Crimes Against Persons: List of Felony Charges in California
Broadly speaking, common felony charges in California fall into two categories: crimes against persons and crimes against property. Before examining a list of felony charges in California pertaining to crimes against persons, it’s helpful to take a step back and look at felonies in the context of other types of criminal offenses. In the California Penal Code, crimes are divided into three categories: felonies, misdemeanors, and infractions. Felonies are the most serious crimes, and infractions are the least serious. Misdemeanors fall in the middle.
While these three categories of offenses appear separate and straightforward, some crimes are considered wobblers. This means that, depending on the circumstances of the crime and the prior convictions of the accused, it can be charged either as a felony or a misdemeanor. In the case of wobblers, an experienced Oakland criminal defense attorney can use their knowledge of the Alameda County court system to negotiate with prosecutors to keep felony charges at bay.
List of Felony Charges in California Pertaining to Crimes Against Persons
A list of felony charges in California includes these relatively familiar crimes against persons:
Robbery: Robbery involves literally stealing something from another person. This is as opposed to burglary, which involves stealing something from a building. Robbery in the first degree involves stealing from someone involved in transportation, such as a taxi driver or bus driver, or stealing from someone using an ATM machine. A first-degree robbery conviction can mean a prison term of three, four, or six years. A second-degree robbery conviction, such as for a purse-snatching, is punishable by a two-, three-, or five-year prison sentence.
Assault and Battery: In California, assault and battery are two different crimes. Assault is attempting to hurt someone else. Battery is actually hurting someone else. Assault and battery charges are typically misdemeanors, but there are a few exceptions where the crime is considered a wobbler. Battery committed against a firefighter, EMT, lifeguard, process server, animal control officer, prison guard, or police officer is a wobbler. The same holds true for battery committed on public transportation, such as against taxi drivers or passengers, bus drivers or passengers, and BART operators or passengers. If battery is prosecuted as a felony and the accused is convicted, they can serve 16 months, or two or three years in prison. If battery results in serious bodily injury, a felony conviction can lead to two, three, or four years in prison.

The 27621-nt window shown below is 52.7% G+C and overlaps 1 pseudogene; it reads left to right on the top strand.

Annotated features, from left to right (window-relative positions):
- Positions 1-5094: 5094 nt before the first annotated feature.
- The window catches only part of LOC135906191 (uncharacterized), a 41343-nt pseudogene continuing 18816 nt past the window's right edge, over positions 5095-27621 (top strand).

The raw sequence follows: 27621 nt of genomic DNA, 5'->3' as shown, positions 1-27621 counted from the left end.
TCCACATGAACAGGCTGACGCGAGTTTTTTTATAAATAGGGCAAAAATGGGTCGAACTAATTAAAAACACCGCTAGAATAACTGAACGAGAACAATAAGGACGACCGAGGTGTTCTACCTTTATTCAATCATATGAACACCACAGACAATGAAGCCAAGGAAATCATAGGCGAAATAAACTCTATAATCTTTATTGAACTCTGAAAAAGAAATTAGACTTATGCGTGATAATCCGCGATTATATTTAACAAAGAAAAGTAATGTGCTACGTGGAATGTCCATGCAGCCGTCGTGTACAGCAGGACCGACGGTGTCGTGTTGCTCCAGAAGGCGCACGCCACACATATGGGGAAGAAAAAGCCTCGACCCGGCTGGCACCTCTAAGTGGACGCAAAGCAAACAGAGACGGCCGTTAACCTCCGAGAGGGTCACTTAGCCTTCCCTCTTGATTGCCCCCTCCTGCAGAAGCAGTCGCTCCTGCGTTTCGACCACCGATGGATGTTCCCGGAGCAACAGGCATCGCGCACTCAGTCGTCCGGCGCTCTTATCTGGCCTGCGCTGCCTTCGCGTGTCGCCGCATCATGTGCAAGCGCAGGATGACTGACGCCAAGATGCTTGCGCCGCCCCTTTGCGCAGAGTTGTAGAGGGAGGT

Sexual battery is a related felony in California law, and in some instances is also a wobbler. Sexually touching someone while that person is restrained can be charged as felony sexual battery, as can unwanted sexual touching of someone who is institutionalized, medically incapacitated, or disabled. A felony conviction can result in a prison sentence of two, three, or four years, along with a fine of up to $10,000.
Like some battery crimes, some assault crimes are wobblers. Throwing acid, gas, or caustic chemicals at someone else can result in a felony conviction and a prison sentence of two, three, or four years. The same is true for using a stun gun on a police officer or assaulting another person with a deadly weapon other than a firearm.
Other assault crimes are straight-up felonies, such as an assault with a machine gun or a semiautomatic gun, or assault with any firearm against a police officer or firefighter. Depending on the weapon used and who it was used against, a conviction can carry a prison sentence of four to twelve years.
If you’ve been charged with felony assault or battery in Oakland, a skilled Alameda County criminal defense lawyer will be your advocate. They can work to convince prosecutors to lessen the charges from a felony to a misdemeanor. If your case goes to trial, they can mount a rigorous defense that will go far to sow doubt in the minds of jurors. If you plead to a lesser offense or are convicted at trial, your Oakland criminal defense attorney can advocate on your behalf for felony probation or minimal prison time.